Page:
Disclosure: My family was invited to the 2015 Disney Social Media Moms Celebration. I paid a conference fee to attend and received discounted and complimentary items from Walt Disney World as part of the experience. I was not asked to write about the conference or our family trip. All opinions and experiences are entirely my own.
Even though our recent trip to Disney World included triple the magic courtesy of Disney Social Media Moms, the one thing that stayed constant was our need for visual access at the Disney Parks. Being a bi-lingual (ASL/English) family, we have always relied on using the interpreter services during our trips.
Disney’s Guest Services provides ASL interpreters in each of the four parks. Interpreters are scheduled year round for a limited number of rides, shows and events per day. Schedules do change periodically and should be requested 7 days in advance to make sure you don’t miss a favorite.
Currently the park schedule is:
- Disney’s Animal Kingdom park: Tuesdays and Saturdays
- Disney’s Hollywood Studios park: Sundays and Wednesdays
- Epcot park: Fridays
- Magic Kingdom park: Mondays and Thursdays
This past trip was the first time that we were able to utilize the interpreters at Hollywood Studios. My daughter loved the Beauty and the Beast show and of course the Frozen Sing Along. Lion King in Animal Kingdom will probably always be my favorite but Beauty and the Beast took an easy second place. The interpreters really bring the show to life. Even Ez was whole heartedly watching the interpreters. He laughed and tried to imitate their signs. I think he was a bit of a show stealer with his clapping and belly laughing.
Guest services will also provide interpreters for the following shows with 14 days advance notice:
- Hoop-Dee-Doo Revue
- Pirates and Pals Fireworks Voyage
- Disney’s Spirit of Aloha
We didn’t catch a show this time, but we have seen The Spirit of Aloha before and really enjoyed it. The interpreters have appropriately matching “costumes” and blend right into the show. They truly are some of the best trained, best skilled interpreters that I have ever seen.
Here are a few more tips:
- Not all cast members are familiar with the interpreter schedules or where the interprets are positioned near the stage. You will want to go to the front of the Fast Pass or Handicap line and request for the interpreted section.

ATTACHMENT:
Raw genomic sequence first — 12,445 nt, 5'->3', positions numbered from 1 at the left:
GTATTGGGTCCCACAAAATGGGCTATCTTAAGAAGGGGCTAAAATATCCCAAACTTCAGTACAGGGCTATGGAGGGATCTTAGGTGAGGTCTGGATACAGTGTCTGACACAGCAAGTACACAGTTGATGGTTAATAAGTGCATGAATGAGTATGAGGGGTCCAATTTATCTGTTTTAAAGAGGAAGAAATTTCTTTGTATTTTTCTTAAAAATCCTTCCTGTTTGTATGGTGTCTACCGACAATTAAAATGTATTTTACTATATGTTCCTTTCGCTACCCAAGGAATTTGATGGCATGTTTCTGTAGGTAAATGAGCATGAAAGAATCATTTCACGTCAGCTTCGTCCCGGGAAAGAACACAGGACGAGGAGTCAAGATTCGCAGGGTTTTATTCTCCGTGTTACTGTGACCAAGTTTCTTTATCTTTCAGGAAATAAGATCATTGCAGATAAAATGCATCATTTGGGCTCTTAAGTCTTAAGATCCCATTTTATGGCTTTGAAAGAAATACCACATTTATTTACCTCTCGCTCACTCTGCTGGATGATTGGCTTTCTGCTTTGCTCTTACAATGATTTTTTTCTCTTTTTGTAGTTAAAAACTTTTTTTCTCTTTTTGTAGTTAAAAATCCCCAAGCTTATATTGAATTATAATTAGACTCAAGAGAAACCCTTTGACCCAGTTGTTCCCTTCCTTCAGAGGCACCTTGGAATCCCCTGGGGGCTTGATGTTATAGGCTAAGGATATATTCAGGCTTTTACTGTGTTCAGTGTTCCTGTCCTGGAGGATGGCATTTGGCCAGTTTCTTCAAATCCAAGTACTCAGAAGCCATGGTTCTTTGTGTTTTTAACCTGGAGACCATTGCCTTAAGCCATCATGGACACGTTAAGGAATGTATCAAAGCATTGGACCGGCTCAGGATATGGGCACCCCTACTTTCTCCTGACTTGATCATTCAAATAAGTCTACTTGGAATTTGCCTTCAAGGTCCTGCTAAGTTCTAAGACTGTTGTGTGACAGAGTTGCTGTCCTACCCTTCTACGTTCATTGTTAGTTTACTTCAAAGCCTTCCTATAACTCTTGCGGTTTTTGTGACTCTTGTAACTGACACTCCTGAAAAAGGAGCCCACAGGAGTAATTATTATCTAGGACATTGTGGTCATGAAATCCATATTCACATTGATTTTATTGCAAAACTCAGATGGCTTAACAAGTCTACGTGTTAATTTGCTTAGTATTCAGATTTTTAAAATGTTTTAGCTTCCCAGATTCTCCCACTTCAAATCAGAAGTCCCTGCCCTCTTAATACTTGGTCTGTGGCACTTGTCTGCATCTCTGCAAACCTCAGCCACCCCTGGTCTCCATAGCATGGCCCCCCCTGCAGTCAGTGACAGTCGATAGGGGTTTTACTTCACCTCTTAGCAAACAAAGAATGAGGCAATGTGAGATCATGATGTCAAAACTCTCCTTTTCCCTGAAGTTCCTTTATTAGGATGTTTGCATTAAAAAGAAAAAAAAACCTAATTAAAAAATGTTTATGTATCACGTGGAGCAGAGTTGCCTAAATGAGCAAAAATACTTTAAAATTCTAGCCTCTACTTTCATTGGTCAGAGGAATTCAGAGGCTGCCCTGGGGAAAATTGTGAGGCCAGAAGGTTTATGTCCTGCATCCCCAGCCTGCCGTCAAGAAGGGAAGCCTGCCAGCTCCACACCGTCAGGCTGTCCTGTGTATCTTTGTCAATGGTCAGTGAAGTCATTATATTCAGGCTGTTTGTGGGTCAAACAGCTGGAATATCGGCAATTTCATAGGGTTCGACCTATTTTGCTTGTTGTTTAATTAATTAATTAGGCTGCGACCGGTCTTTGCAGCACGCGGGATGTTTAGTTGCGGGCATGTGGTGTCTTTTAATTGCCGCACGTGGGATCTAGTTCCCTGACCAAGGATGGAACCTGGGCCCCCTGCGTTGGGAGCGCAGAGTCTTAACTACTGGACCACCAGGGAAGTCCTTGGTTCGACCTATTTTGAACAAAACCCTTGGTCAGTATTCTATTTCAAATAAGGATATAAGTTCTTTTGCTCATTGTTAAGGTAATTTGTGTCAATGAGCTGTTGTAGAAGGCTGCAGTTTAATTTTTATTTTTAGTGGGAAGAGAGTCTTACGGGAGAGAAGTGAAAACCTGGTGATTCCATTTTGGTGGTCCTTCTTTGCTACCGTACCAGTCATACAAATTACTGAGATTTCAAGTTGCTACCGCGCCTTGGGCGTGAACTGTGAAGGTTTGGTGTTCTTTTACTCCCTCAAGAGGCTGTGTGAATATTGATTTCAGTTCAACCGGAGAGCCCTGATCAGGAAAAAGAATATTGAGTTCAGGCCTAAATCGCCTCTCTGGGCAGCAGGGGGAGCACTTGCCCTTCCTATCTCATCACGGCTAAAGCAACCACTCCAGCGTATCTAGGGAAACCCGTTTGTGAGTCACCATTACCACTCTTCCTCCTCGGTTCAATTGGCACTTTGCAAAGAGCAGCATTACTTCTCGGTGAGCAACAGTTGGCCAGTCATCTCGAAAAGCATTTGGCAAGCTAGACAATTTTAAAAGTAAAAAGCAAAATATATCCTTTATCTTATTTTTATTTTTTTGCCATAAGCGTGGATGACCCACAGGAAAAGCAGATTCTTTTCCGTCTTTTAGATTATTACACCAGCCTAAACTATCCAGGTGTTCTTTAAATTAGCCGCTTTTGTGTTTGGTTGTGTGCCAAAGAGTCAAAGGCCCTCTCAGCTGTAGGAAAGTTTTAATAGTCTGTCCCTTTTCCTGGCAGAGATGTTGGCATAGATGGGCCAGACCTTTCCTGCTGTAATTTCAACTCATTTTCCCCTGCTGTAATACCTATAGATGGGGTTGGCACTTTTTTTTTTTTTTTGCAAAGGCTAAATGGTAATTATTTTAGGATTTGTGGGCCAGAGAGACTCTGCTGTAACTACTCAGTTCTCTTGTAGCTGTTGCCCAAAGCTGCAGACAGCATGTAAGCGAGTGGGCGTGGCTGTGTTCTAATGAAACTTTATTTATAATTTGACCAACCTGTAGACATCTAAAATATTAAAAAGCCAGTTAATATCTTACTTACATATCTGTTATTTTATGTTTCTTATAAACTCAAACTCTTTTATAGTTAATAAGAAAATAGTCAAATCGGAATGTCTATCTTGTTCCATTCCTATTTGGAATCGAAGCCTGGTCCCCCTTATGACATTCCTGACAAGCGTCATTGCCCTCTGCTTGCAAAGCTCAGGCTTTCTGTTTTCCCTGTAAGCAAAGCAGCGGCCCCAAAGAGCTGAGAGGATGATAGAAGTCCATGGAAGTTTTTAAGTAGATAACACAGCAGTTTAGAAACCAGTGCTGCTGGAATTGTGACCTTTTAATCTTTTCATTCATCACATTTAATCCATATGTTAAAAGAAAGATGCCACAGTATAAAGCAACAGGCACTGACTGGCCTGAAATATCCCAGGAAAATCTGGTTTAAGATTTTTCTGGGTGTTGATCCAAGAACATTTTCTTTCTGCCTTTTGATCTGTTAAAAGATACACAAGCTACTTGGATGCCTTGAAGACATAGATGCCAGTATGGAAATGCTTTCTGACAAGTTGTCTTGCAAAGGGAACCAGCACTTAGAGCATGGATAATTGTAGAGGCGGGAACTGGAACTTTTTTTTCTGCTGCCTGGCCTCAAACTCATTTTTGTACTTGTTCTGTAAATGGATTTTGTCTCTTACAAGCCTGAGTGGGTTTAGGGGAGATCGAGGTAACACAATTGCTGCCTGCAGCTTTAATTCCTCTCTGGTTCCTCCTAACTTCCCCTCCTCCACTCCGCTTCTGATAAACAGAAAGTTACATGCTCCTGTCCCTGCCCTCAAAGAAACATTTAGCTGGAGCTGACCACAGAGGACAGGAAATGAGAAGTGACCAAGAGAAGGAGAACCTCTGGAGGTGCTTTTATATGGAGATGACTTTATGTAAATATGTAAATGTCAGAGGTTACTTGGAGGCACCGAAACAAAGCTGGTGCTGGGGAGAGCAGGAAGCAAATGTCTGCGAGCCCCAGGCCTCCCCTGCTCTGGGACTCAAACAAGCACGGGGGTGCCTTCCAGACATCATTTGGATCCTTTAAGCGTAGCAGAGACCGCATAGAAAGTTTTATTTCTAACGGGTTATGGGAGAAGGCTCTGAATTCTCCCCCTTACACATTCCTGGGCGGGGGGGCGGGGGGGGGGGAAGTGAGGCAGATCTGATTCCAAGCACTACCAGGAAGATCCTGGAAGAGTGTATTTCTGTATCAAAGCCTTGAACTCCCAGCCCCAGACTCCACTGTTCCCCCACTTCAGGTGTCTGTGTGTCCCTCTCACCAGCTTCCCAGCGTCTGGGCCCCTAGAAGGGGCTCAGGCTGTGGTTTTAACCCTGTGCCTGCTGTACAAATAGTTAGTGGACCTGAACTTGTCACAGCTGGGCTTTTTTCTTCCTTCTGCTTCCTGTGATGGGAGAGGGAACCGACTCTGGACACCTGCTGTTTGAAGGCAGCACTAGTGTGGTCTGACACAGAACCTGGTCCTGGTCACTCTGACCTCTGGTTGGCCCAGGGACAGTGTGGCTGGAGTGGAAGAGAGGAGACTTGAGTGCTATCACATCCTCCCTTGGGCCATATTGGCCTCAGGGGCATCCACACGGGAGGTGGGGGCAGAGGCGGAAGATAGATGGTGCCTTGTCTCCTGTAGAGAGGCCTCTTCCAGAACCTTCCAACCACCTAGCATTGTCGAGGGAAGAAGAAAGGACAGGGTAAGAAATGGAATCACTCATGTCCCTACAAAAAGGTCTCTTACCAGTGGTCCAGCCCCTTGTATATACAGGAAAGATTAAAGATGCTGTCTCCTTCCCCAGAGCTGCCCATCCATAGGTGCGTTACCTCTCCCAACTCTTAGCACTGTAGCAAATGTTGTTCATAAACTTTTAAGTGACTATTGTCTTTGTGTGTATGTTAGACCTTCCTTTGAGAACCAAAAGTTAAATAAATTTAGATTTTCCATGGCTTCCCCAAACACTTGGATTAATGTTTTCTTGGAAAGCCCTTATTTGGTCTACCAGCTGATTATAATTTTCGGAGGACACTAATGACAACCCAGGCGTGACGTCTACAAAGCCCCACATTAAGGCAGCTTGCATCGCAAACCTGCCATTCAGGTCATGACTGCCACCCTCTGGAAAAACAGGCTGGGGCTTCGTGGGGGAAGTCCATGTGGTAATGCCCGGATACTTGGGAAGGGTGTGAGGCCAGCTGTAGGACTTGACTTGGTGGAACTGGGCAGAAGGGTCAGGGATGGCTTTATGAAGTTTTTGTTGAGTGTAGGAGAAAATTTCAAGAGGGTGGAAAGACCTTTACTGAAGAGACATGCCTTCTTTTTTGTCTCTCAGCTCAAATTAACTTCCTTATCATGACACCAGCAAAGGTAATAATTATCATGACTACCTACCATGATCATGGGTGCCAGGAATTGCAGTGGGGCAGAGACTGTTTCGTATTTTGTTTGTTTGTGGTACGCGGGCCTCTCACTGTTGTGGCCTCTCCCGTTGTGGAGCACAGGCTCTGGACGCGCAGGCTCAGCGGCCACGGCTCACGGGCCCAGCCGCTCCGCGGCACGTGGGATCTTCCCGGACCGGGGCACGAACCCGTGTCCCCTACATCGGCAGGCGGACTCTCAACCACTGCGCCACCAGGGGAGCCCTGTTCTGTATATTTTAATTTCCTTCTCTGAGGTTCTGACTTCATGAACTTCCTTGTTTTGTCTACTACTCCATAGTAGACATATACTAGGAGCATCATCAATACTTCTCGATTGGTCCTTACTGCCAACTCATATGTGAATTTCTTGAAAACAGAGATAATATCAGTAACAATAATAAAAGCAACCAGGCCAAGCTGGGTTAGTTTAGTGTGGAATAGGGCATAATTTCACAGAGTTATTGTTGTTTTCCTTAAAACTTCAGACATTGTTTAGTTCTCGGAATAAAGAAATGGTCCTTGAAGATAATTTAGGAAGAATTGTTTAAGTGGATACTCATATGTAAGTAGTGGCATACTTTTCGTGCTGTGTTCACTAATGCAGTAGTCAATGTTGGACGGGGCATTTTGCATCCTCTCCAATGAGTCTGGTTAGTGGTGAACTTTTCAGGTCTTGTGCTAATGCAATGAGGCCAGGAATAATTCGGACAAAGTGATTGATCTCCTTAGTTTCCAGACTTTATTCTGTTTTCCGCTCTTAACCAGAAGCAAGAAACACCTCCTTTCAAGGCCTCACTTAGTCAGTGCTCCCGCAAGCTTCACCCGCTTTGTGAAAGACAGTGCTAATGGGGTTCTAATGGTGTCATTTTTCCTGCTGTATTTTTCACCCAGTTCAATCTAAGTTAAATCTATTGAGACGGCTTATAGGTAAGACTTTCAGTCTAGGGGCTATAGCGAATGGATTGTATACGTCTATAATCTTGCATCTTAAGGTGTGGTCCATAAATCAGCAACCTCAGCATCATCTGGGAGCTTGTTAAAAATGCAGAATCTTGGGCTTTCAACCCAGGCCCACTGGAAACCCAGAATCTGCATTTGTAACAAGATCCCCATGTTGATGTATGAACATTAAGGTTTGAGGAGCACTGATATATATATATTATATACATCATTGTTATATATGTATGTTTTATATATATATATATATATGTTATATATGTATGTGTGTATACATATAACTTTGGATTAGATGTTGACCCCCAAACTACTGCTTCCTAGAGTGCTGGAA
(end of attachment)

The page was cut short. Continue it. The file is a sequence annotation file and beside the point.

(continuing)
- Letting the interpreters know which shows you will be attending helps them keep an eye out for you.
- Some of the shows, parades and other events need you to arrive 15 minutes early. Try to find an activity near the next show to make sure you don’t miss it. While we have never had any problems being able to sit together, I do know other families that have had to separate because seats were given away.
- Don’t feel compelled to see every interpreted event. If something doesn’t interest you, no big deal.
- The parades have a special viewing area but it often gets crowded with wheelchairs. You will definitely want to be at the parade viewing area early to make sure you have a clear view of the interpreters.
The Disney interpreted services are not without some flaws. One of our biggest frustrations is that the interpreted days at the parks don’t always match up with our visit. We really like to avoid the Magic Kingdom on weekend. So this past trip we missed all the interpreted shows because we arrived late Thursday and didn’t want to fight the crowds on Saturday. If having something interpreted is important, try to make your travel plans accordingly.
I also wish that there were more options catered to children. Character meals are never interpreted and I think that is a huge loss with Princess dinners and other “talking” characters events. Some of the most magical moments are the ones where with the realistic interactions and that is totally lost on Deaf children. I hope that as Ezra get’s bigger, he won’t be limited in really finding his Disney Side.
If you are heading to Disney and would like more information, send me an email or leave a comment. I would love to help make sure your experience is as magical as possible.